Joey's Viral Video: The Broader Scale

By now you’ve probably seen the viral YouTube video that depicts a young man named Joey DeFrancesco giving notice to his employer, the Providence Renaissance hotel. Joey brings a few bandmates along to provide a musical fanfare for his “I quit” declaration while a videographer records the action. My son Mac showed me Joey’s video and the next day I got a call from Canadian TV, asking me to comment on it. After that, my phone went crazy. Everyone wants to talk about Joey—and what his YouTube resignation video means for employees and employers.

The “quit your job creatively” meme is in full swing. Joey’s video is only the most recent, most viral of a slew of “take this job and shove it” pronouncements. I can’t wait to see what’s next. Will we see job resignations conveyed via banners trailing airplanes, like marriage proposals? Or broadcast on the Jumbotron at Yankee Stadium? How far will the distinctive job-quitting craze go?

The Canadian interviewer wanted to know if I think Joey’s act of defiance will hurt his career. “Look, this young man worked in the hotel for over three years,” I said. “It’s not like he’s a flake who worked there for six weeks and decided to bail in a dramatic way.” In his few minutes on screen, the kid is professional and polite, and who wouldn’t give him points for creativity? I’ll bet Joey has job offers right now.

His grand act of independence relies a lot on the existence and influence of Youtube, of course. Without the video-sharing site, who would get to see Joey make his stand? The performance aspect of the recent spate of “watch me quit” videos is part of the fun. These folks planned their exits in detail and in advance. The TV host wanted to know if I approve of this method for departing a job. “As long as people are well-behaved and nonviolent, I do,” I said. “I think we’re in an era where people are balancing the relationship between employers and employees. The employers have always had access to airtime. Why not give employees a bit, as well?”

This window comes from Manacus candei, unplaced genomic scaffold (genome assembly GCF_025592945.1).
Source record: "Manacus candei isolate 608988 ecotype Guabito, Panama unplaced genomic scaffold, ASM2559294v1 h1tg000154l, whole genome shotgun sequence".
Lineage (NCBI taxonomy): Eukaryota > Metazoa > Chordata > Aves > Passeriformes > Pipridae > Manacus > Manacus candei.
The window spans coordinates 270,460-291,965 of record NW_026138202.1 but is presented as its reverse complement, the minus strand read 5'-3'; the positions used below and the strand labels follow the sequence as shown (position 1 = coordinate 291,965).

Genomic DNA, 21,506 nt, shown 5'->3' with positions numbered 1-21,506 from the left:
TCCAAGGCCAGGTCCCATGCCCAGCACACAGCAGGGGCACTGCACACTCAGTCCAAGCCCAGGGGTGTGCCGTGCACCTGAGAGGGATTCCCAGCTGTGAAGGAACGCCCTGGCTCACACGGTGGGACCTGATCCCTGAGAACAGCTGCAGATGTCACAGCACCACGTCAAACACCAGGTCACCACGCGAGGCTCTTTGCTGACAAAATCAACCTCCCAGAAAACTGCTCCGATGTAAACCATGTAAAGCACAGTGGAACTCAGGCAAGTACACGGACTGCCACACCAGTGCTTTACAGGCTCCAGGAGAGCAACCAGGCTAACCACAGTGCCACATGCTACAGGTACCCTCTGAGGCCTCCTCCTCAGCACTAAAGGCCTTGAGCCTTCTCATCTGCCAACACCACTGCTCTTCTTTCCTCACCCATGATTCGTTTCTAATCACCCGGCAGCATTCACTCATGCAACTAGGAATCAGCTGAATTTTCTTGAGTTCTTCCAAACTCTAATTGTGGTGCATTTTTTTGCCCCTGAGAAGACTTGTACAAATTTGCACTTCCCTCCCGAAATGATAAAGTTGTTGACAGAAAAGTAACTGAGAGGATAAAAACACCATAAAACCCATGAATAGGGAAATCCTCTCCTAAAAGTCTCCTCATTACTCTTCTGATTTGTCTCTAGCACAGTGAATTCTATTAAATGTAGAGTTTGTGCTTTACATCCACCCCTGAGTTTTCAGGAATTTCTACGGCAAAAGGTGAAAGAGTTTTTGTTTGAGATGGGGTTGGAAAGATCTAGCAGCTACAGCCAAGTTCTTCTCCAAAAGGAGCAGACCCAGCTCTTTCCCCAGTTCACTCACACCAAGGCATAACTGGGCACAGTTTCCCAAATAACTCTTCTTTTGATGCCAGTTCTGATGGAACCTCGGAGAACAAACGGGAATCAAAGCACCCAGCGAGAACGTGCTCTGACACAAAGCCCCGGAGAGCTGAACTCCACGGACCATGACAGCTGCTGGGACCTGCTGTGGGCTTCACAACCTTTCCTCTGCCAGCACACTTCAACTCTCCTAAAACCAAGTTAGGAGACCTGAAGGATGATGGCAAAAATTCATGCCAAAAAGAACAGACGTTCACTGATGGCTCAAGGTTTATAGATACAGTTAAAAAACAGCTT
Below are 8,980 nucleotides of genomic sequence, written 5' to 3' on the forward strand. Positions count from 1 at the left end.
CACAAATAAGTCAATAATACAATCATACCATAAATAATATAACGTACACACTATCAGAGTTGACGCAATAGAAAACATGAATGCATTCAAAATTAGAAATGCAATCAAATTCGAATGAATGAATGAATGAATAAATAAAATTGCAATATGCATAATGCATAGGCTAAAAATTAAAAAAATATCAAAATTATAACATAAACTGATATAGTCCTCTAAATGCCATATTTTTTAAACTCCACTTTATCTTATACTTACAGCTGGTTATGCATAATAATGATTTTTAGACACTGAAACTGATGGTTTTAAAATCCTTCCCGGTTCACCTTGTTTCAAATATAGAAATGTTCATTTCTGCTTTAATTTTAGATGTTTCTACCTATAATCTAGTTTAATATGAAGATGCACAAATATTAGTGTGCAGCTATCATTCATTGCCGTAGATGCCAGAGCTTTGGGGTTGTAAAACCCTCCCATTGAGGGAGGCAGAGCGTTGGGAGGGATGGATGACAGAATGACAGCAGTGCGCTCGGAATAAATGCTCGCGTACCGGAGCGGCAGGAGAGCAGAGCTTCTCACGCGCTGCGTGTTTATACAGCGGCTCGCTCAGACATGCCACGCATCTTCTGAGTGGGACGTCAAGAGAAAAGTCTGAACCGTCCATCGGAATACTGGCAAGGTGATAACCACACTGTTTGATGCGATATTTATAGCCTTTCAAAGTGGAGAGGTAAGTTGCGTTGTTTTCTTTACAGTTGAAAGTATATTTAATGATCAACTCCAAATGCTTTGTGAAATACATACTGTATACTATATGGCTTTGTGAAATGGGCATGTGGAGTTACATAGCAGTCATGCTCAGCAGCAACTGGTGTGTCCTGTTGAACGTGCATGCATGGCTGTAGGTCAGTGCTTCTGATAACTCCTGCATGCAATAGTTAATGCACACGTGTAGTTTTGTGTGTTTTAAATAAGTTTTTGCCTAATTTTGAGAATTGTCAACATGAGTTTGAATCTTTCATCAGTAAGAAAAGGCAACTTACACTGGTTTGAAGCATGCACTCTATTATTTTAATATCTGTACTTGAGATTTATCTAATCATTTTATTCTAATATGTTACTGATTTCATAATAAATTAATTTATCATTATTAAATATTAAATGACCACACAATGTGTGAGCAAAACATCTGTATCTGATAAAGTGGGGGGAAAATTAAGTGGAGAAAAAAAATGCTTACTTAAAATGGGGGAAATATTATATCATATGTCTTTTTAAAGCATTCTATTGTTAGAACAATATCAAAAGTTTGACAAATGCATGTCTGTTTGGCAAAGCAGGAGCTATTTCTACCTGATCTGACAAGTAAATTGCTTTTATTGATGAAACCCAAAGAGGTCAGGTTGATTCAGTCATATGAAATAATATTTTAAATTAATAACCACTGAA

Who’s Got More to Lose?

Joey’s on-air, accompanied resignation branded him. Employers who like his spunk and bravura will sign him up in a jiffy. Others won’t be calling him—but isn’t that the purpose of branding, to separate the people who “get” us from those who don’t? The hotel chain that got on Joey’s bad side (and vice-versa) has a brand, too. What effect will Joey’s video have on that hotel’s ability to recruit people? In the video, Joey says: “They treat us like s— here.” I like the interviewer’s question (”will Joey’s bold move hurt him?”) because it falls into our standard frame for employer-employee relations. We tend to think: “Oh, the person that’s taking a risk here is Joey. Will he tarnish his reputation with employers?”

Wait a second. The hotel has a lot more invested in its brand than young Joey does. Most hotel chains spend millions on their branding. They have travelers to worry about, as well as prospective hotel staffers. Those groups aren’t separate. Lots of baby boomers could watch Joey’s Harold Hill impression and think, “I wouldn’t want my kid to be treated badly in his first job,” and then tell their children to avoid that hotel chain. They might think: “All other things being equal, there are lots of places to stay in that city. I think I’ll pass on the hotel chain that mistreated the creative kid with the musical friends. I can always stay at the Hyatt down the block.”